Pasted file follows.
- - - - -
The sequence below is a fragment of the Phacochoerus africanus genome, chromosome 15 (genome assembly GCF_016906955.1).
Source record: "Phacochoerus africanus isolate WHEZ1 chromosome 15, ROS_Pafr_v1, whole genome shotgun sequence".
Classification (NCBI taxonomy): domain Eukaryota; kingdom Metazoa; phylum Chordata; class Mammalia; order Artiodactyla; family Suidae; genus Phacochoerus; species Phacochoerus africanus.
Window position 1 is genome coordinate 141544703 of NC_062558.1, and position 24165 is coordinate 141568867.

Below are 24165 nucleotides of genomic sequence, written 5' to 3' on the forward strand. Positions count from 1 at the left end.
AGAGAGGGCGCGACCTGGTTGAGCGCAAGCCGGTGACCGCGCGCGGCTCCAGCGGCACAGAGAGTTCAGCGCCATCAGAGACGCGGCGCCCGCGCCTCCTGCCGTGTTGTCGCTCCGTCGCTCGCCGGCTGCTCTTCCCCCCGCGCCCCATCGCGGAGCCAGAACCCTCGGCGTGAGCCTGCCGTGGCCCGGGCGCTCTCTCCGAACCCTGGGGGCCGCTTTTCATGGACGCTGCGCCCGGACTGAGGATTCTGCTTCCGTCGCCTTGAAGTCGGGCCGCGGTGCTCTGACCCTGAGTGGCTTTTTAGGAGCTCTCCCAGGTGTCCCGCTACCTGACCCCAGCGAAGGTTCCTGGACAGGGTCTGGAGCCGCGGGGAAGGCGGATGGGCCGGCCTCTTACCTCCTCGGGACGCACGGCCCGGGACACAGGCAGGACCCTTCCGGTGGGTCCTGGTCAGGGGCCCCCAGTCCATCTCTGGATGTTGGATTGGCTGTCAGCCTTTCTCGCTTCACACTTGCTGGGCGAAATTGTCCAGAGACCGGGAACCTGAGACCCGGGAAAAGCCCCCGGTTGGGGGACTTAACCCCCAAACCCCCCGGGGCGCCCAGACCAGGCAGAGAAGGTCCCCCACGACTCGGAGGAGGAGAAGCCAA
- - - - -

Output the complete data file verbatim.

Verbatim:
The sequence below is a fragment of the Phacochoerus africanus genome, chromosome 15 (genome assembly GCF_016906955.1).
Source record: "Phacochoerus africanus isolate WHEZ1 chromosome 15, ROS_Pafr_v1, whole genome shotgun sequence".
Classification (NCBI taxonomy): domain Eukaryota; kingdom Metazoa; phylum Chordata; class Mammalia; order Artiodactyla; family Suidae; genus Phacochoerus; species Phacochoerus africanus.
Window position 1 is genome coordinate 141544703 of NC_062558.1, and position 24165 is coordinate 141568867.

Below are 24165 nucleotides of genomic sequence, written 5' to 3' on the forward strand. Positions count from 1 at the left end.
AGAGAGGGCGCGACCTGGTTGAGCGCAAGCCGGTGACCGCGCGCGGCTCCAGCGGCACAGAGAGTTCAGCGCCATCAGAGACGCGGCGCCCGCGCCTCCTGCCGTGTTGTCGCTCCGTCGCTCGCCGGCTGCTCTTCCCCCCGCGCCCCATCGCGGAGCCAGAACCCTCGGCGTGAGCCTGCCGTGGCCCGGGCGCTCTCTCCGAACCCTGGGGGCCGCTTTTCATGGACGCTGCGCCCGGACTGAGGATTCTGCTTCCGTCGCCTTGAAGTCGGGCCGCGGTGCTCTGACCCTGAGTGGCTTTTTAGGAGCTCTCCCAGGTGTCCCGCTACCTGACCCCAGCGAAGGTTCCTGGACAGGGTCTGGAGCCGCGGGGAAGGCGGATGGGCCGGCCTCTTACCTCCTCGGGACGCACGGCCCGGGACACAGGCAGGACCCTTCCGGTGGGTCCTGGTCAGGGGCCCCCAGTCCATCTCTGGATGTTGGATTGGCTGTCAGCCTTTCTCGCTTCACACTTGCTGGGCGAAATTGTCCAGAGACCGGGAACCTGAGACCCGGGAAAAGCCCCCGGTTGGGGGACTTAACCCCCAAACCCCCCGGGGCGCCCAGACCAGGCAGAGAAGGTCCCCCACGACTCGGAGGAGGAGAAGCCAA